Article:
Edward “Ted” Laurence Curran was born in 1877 in Horsham, Victoria to Michael and Brigid Curran. He attended school in the nearby town of Pimpinio, and later, became a farmer in the district.
In October 1899, war had broken out in South Africa between the two Boer republics and the British Empire. Curran enlisted in the 7th Battalion, Australian Commonwealth Horse, in May 1902. The Australian Commonwealth Horse was the first Australian – rather than colonial – unit to serve overseas.
However, by the time Curran arrived in South Africa in mid-June, the Treaty of Vereeniging had been signed and the war was over. His battalion returned to Australia shortly afterwards but Curran chose to stay on in South Africa, where he joined the South African Constabulary.
The South African Constabulary had served in a military capacity during the war but in peacetime it transitioned to a civil policing role in the conquered former Boer republics. Curran spent three years in the constabulary and then returned to Australia.
In 1916, he was working as a farmer in Gilgandra, New South Wales. In September, he travelled to Dubbo to enlist in the Australian Imperial Force. He undertook a brief period of training before embarking on the Argyllshire at the end of October.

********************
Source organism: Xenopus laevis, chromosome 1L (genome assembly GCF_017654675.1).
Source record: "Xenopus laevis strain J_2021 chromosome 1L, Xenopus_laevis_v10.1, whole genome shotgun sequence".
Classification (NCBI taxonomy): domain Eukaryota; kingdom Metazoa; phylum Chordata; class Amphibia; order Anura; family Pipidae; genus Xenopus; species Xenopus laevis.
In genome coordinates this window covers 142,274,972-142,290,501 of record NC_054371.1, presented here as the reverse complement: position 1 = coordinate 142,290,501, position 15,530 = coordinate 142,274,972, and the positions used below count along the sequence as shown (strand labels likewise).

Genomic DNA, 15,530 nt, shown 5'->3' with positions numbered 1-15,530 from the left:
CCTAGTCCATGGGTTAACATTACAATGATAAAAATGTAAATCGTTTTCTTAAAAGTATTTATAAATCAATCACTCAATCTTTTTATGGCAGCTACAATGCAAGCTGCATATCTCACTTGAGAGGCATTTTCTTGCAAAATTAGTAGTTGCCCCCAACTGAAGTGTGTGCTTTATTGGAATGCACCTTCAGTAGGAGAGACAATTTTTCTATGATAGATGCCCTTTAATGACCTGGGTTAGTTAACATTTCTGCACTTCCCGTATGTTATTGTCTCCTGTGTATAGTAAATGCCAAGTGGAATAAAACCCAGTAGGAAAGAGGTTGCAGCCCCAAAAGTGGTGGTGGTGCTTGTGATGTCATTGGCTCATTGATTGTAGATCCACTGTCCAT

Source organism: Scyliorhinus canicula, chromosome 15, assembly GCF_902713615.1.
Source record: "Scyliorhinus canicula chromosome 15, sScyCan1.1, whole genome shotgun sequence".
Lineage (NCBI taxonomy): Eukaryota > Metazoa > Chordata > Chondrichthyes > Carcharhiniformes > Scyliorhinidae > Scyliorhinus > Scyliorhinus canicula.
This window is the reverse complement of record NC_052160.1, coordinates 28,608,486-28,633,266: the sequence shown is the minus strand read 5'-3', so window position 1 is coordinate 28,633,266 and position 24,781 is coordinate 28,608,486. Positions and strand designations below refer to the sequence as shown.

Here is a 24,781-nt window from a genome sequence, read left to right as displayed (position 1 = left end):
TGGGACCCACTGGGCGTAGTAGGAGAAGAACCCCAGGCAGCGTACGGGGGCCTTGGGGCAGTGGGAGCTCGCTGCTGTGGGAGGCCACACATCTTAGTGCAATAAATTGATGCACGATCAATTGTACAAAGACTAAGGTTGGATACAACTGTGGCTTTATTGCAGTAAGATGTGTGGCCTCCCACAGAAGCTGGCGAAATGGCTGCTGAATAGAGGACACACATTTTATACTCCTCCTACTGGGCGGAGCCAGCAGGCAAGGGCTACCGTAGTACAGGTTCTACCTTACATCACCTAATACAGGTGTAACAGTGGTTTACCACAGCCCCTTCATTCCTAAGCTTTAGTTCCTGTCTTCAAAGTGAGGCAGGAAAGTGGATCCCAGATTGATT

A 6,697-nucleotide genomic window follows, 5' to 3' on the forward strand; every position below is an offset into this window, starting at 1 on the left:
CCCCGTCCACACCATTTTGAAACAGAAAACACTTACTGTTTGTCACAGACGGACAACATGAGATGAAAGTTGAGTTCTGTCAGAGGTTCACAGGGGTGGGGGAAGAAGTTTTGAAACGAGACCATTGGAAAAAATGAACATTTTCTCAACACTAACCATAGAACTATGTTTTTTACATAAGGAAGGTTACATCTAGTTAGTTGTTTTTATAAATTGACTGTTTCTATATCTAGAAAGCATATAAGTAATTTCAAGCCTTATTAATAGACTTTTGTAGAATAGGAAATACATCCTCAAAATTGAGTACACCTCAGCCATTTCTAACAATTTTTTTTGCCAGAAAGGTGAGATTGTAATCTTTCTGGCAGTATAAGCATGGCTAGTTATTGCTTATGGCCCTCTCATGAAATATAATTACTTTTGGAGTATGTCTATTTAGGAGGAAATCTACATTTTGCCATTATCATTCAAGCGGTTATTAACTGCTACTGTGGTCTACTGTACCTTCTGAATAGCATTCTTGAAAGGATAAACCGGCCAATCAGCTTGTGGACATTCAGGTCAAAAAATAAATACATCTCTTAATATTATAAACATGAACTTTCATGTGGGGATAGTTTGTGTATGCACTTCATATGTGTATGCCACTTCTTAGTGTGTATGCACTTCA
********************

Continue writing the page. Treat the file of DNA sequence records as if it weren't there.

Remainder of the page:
Arriving in England in January 1917, Curran continued training at the army camps on Salisbury Plain. After ten days in hospital with influenza in February, he sailed to France and joined his unit, the 24th Australian Infantry Battalion.
Earlier in the year, German forces had conducted a strategic withdrawal to a strongly-held position known as the Hindenburg Line. Before Curran arrived in France, some Australian units had been involved in a failed assault on the occupied French village of Bullecourt, north-east of Amiens. In May, the allied commanders again sought to capture the village.
On 3 May 1917, the second attack on Bullecourt began. The battle ran for two weeks but the 24th Battalion was only involved in the fighting on this opening day.
It suffered almost 80 per cent casualties. Among the dead was Edward Curran. He had been with his unit in France for less than a month. He was 39 years old.
Curran was buried in Queant Road Cemetery in northern France, where more than 2,300 Commonwealth soldiers of the First World War are buried or commemorated.
Two of Curran’s brothers also served in the war. Driver Michael Joseph Curran of the 3rd Field Artillery Brigade enlisted in 1914 and returned to Australia due to illness in May 1918. Private Francis Austin Curran of the 38th Battalion enlisted in 1916 and was badly wounded in the leg at Messines in June 1917. He recovered in hospitals in England before returning to Australia in June 1918.
Thomas Rogers, Historian, Military History Section
Image: Australians in the second line of the trenches before Riencourt (near Bullecourt), in May 1917, cleaning their rifles in readiness for an attack.